Harlan Neugeboren / 04.11.2007
Internet TV: Coming to A Screen Near You...
Although my column is about newsroom technology, I have written the last few articles about other forms of distribution to reinforce a point I made a few articles ago.
Making video for the Internet, cell phones and iPods is not merely about putting the video you put on air through an encoder and compressing it. That's only a small part of it. Having more and differentiated content is the bigger part, and most of us in the news business are focusing on the wrong end of the pipe.
It's all about content.
So what does this have to do with Internet TV? A lot. Over the past few years, viewers have gotten used to viewing certain kinds of content on their computer and iPod. However, when it comes to watching traditional TV programs, newscasts and sports, most viewers prefer their television set.
There have been a number of trials where cable providers have streamed 30 to 40 channels on their broadband service. Most of these trials have had little success because people haven't watched TV on the Internet... until now.
At this year's CES and Macworld, a number of products were announced that bridge the Internet TV gap. The first was Apple TV. The other significant one was Sony's Bravia Internet video link.
Both of these devices connect to the Internet and interface directly with a television via HDMI, and you can use a TV-type remote to navigate the screen. Also, Digeo announced their Moxi Muti-Room HD DMR.
INTERNET TV GEAR
The Apple TV device currently only allows you to view iTunes content. Rumors are that Apple will open this up to other Internet content in the future.
You set one computer in your house as the master library and the Apple TV looks at this for all its content. You also can add other computers in the house, but only one computer will be the master that syncs with the Apple TV. This is all done via 802.11b, g or n.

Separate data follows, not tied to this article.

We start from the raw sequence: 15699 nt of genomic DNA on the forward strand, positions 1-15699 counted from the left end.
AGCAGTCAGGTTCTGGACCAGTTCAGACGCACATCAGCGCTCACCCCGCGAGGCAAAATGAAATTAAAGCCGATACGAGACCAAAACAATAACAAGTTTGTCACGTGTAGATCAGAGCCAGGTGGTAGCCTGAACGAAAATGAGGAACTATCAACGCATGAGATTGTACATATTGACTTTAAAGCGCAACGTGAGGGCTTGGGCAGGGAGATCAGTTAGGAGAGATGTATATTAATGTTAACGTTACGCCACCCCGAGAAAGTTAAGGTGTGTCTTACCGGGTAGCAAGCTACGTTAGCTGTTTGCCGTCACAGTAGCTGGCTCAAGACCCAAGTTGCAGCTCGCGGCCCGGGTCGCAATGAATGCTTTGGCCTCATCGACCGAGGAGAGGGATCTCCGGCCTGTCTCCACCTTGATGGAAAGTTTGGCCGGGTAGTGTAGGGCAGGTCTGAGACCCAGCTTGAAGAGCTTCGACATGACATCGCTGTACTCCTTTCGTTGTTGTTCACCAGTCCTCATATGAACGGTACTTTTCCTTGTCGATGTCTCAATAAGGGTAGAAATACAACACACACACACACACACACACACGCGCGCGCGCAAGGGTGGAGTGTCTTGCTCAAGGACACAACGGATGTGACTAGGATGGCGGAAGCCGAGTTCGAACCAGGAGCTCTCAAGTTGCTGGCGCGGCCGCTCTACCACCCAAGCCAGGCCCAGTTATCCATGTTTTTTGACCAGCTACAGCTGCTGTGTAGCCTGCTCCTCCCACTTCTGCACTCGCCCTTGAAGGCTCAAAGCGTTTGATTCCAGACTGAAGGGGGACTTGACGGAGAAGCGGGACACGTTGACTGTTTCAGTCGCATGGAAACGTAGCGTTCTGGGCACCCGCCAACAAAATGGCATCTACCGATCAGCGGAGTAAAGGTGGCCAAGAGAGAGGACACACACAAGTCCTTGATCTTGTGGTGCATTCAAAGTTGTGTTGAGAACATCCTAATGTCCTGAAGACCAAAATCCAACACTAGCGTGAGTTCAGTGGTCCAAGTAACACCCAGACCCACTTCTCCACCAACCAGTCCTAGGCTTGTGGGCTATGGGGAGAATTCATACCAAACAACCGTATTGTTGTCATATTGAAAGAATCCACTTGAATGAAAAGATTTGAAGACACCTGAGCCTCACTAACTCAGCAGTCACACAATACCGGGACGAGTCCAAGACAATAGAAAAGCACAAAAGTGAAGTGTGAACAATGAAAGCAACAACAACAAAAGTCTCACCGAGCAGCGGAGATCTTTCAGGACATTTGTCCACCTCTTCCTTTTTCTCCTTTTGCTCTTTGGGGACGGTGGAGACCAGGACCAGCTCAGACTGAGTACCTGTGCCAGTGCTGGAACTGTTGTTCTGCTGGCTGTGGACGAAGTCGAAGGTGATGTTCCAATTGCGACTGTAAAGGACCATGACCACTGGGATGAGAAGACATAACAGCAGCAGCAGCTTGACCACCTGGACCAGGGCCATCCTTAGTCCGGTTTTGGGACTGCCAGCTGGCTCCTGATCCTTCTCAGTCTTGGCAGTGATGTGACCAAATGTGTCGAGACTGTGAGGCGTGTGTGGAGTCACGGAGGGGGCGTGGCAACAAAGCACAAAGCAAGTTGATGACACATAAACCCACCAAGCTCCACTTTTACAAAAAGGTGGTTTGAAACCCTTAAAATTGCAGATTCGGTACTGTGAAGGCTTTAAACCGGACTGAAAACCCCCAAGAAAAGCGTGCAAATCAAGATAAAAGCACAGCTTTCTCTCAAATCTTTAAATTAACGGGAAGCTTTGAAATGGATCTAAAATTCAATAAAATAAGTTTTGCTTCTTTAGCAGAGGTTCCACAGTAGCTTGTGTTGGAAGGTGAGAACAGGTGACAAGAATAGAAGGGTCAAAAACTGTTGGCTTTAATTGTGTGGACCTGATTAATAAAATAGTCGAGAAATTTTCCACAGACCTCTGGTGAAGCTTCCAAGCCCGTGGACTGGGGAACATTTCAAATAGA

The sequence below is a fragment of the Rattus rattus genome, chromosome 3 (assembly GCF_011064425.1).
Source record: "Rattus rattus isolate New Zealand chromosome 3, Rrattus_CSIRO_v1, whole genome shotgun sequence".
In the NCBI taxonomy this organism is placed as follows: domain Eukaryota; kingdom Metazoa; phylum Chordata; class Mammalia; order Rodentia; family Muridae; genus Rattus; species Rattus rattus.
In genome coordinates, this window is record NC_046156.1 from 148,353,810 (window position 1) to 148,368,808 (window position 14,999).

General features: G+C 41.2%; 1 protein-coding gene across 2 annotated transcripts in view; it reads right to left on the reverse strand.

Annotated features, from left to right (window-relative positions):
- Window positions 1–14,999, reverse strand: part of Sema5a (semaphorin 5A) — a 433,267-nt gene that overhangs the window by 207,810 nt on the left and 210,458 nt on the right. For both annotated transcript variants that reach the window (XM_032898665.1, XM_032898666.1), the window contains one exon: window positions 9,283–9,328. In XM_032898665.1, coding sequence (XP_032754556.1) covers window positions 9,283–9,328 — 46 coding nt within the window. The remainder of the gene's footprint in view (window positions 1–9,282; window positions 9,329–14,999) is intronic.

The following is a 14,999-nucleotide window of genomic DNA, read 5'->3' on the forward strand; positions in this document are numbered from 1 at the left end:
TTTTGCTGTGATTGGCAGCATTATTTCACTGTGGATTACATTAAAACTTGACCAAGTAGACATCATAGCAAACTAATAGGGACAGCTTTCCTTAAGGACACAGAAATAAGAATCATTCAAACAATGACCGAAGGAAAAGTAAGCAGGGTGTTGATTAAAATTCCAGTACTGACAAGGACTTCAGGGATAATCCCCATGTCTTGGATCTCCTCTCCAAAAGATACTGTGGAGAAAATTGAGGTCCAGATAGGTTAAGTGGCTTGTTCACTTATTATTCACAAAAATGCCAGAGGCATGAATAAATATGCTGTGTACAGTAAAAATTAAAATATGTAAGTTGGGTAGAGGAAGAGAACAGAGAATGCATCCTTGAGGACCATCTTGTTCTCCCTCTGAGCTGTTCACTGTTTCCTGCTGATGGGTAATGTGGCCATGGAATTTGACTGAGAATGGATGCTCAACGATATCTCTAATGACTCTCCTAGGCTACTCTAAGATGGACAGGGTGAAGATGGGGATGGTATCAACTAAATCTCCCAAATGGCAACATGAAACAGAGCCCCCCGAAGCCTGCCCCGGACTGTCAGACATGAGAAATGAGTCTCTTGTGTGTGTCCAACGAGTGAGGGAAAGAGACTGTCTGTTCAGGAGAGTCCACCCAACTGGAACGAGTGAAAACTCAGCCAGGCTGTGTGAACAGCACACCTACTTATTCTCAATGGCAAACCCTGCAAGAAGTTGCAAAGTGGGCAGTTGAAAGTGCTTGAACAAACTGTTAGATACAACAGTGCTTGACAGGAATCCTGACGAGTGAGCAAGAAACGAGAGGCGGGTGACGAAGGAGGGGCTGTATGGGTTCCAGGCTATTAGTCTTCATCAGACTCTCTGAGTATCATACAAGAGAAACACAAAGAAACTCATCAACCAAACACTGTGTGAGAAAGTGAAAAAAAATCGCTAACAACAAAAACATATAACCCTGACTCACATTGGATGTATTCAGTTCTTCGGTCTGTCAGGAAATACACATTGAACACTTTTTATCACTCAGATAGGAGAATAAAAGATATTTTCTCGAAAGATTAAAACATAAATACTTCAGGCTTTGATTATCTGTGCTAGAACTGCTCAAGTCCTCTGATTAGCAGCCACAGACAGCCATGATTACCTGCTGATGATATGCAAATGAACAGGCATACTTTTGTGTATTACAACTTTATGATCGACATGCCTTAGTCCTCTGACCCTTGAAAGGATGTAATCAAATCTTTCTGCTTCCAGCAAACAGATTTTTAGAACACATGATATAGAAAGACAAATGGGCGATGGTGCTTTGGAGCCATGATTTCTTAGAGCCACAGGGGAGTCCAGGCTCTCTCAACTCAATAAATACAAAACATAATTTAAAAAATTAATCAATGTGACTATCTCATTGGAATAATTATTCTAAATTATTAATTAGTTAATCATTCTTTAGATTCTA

What makes Apple TV so great is the user interface. It is very similar to Apple's Front Row. It is very simple and straightforward. There are big bold categories, and when you drill down, the selections are clear and easy to select.
What Apple has done with Apple TV is what I call "User-interface Nirvana." They have the same interface on your Apple desktop, your iPod and now your Apple TV. No more learning different things for different devices. Add to that the coming iPhone with its icon-based navigation and you have the perfect storm.
At this year's CES, Sony showed an Internet TV box for its line of Bravia TVs (for now). It is a slim unit that hooks to the back of a Bravia and connects via HDMI. Content is currently limited to AOL, Yahoo and Grouper video, but the box is capable of streaming live HD content.
Given that Sony is a music and movie company in addition to an electronics company, it has the potential to offer a robust programming lineup. Beyond video, RSS feeds can be used, allowing for custom "channels" of news, sports, and weather information.
The Internet user interface is integrated into the TV's user interface so navigation is easy and you don't have to learn another way of looking at content on your TV.
Digeo has been supplying its software and boxes to cable companies, mostly Charter. The box is called Moxi and here is how they describe it:
"Meet Moxi. A media center featuring a superior user interface with a two-tuner HDTV DVR unit. Moxi makes it easy for users to seamlessly record television programming to an internal hard drive so they can watch what they want, where they want."
At this year's CES, Digeo announced that it would begin selling Moxi, which can connect to cable (if the provider supports it) and broadband connections. Again, the same interface is used to look at cable content and Internet content, making it easy to use.
In addition to watching news on cable and satellite, viewers will soon be able to watch Internet news on TV. Notice I didn't say they could watch your news content from your Web site over the Internet. Your stories will need to be formatted for a large screen. Also, you will need to provide the necessary metadata, and to understand the user interface on these devices to allow your viewers to easily navigate your content.
The operative word is "easily"--content providers who make it easy will win.
We all need to take the time to learn more about these devices and how they will affect the way we produce and deliver content.
If you think that viewers will continue to watch TV the way they've been watching it for years, on a TV connected to an antenna or cable box, you may start losing viewers to those who decide that they can get all they want from the Internet. Although it may not a significant issue now, it soon will be...